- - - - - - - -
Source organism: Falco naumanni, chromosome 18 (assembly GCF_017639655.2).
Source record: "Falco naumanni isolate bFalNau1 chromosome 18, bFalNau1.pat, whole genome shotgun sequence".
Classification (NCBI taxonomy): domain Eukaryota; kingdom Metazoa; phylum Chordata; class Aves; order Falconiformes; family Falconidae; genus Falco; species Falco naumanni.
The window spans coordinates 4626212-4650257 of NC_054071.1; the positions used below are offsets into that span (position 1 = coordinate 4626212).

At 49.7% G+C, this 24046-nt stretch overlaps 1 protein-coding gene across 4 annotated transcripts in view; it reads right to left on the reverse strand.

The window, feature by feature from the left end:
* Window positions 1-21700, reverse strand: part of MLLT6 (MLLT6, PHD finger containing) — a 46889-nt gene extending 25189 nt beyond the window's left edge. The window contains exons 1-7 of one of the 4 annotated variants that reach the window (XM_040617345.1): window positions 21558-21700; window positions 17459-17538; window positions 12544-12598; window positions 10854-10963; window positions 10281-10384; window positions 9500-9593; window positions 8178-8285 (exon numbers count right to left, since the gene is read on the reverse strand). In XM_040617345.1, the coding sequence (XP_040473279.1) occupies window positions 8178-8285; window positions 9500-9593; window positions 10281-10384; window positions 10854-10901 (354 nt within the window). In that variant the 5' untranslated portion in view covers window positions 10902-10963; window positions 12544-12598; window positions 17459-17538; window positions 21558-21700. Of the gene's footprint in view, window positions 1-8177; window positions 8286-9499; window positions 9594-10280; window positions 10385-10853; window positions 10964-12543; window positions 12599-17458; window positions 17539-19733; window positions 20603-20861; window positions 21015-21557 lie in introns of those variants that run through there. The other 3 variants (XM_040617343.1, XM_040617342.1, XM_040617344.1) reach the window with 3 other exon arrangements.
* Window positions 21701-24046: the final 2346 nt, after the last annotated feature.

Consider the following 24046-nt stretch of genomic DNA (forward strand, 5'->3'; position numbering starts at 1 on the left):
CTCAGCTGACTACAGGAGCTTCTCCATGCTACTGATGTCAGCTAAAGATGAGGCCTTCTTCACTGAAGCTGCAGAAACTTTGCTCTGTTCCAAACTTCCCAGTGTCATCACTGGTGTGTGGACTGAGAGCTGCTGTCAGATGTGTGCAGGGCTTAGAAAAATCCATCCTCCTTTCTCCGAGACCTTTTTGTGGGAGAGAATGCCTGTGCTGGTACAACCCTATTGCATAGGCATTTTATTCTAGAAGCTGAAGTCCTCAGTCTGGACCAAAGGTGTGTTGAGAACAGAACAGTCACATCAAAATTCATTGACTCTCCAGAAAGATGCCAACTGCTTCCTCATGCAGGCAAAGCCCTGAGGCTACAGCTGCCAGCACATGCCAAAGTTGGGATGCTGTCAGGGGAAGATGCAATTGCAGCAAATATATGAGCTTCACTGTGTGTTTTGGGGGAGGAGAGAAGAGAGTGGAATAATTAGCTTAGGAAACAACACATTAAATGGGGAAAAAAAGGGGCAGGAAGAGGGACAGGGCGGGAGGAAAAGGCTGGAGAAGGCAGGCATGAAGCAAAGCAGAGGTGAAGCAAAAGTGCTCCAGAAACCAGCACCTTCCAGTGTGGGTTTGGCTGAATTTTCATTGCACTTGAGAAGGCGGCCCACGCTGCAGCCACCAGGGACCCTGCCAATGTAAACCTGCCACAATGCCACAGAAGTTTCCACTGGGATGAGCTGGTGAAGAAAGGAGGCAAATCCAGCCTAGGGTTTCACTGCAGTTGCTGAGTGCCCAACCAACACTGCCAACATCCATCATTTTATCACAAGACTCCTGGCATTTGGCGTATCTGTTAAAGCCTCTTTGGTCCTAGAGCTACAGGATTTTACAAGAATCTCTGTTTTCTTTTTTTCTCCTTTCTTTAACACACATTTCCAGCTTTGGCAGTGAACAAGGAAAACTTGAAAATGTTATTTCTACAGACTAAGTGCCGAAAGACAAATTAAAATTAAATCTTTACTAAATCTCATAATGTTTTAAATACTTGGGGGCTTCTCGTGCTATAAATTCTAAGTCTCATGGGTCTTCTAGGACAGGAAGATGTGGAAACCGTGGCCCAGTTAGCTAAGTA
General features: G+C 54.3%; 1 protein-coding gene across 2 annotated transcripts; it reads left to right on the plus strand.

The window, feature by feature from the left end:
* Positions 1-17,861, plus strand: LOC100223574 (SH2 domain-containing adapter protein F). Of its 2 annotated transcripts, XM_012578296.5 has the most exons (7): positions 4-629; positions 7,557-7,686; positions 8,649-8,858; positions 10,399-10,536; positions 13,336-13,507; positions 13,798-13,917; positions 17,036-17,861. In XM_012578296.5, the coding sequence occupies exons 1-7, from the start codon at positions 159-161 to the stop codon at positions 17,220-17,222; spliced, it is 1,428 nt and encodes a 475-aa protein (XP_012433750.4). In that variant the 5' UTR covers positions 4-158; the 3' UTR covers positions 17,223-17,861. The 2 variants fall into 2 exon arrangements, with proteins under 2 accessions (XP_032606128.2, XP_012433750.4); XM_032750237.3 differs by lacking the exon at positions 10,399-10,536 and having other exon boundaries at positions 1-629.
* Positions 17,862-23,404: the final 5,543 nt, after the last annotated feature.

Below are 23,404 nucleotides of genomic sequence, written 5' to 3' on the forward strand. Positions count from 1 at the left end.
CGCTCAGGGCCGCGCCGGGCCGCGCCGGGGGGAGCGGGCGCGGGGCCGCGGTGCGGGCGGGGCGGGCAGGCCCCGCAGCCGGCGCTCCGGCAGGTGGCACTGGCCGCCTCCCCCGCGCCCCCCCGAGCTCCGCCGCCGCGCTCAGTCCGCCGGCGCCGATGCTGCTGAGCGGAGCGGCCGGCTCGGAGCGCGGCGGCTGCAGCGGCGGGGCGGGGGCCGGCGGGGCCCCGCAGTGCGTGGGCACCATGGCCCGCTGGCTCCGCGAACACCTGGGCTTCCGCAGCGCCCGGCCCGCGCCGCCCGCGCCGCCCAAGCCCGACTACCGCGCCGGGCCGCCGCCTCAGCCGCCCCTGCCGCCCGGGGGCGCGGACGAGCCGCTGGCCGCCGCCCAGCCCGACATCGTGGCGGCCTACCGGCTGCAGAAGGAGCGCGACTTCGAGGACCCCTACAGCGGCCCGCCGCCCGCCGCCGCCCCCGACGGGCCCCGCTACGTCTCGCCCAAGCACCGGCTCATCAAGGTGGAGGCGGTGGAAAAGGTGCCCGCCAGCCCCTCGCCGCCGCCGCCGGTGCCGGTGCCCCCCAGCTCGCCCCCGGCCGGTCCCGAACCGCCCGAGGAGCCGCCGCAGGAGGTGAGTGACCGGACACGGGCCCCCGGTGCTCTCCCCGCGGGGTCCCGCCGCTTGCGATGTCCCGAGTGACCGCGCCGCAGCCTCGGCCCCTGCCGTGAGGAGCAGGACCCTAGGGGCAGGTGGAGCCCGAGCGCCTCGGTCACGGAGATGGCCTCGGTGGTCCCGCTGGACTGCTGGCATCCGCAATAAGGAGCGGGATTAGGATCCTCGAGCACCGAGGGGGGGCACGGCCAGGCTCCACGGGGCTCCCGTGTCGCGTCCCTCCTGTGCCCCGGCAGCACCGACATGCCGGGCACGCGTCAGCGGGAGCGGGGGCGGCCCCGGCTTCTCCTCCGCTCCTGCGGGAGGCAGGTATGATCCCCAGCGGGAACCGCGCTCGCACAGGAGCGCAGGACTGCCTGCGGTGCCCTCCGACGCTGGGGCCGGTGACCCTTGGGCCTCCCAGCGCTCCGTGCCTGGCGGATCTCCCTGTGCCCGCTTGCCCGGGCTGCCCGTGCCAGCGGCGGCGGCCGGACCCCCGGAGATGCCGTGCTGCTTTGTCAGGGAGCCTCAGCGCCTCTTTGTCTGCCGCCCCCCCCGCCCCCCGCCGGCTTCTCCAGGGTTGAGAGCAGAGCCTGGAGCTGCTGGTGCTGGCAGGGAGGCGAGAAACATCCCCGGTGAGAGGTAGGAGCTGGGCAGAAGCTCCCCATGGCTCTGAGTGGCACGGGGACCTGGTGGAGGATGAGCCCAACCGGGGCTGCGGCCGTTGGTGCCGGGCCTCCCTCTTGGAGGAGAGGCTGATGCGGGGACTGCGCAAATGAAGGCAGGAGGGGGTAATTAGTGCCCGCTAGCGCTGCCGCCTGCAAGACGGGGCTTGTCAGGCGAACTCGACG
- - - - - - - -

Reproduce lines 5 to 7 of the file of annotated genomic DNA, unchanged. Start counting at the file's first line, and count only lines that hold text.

At 49.7% G+C, this 24046-nt stretch overlaps 1 protein-coding gene across 4 annotated transcripts in view; it reads right to left on the reverse strand.

The window, feature by feature from the left end:
* Window positions 1-21700, reverse strand: part of MLLT6 (MLLT6, PHD finger containing) — a 46889-nt gene extending 25189 nt beyond the window's left edge. The window contains exons 1-7 of one of the 4 annotated variants that reach the window (XM_040617345.1): window positions 21558-21700; window positions 17459-17538; window positions 12544-12598; window positions 10854-10963; window positions 10281-10384; window positions 9500-9593; window positions 8178-8285 (exon numbers count right to left, since the gene is read on the reverse strand). In XM_040617345.1, the coding sequence (XP_040473279.1) occupies window positions 8178-8285; window positions 9500-9593; window positions 10281-10384; window positions 10854-10901 (354 nt within the window). In that variant the 5' untranslated portion in view covers window positions 10902-10963; window positions 12544-12598; window positions 17459-17538; window positions 21558-21700. Of the gene's footprint in view, window positions 1-8177; window positions 8286-9499; window positions 9594-10280; window positions 10385-10853; window positions 10964-12543; window positions 12599-17458; window positions 17539-19733; window positions 20603-20861; window positions 21015-21557 lie in introns of those variants that run through there. The other 3 variants (XM_040617343.1, XM_040617342.1, XM_040617344.1) reach the window with 3 other exon arrangements.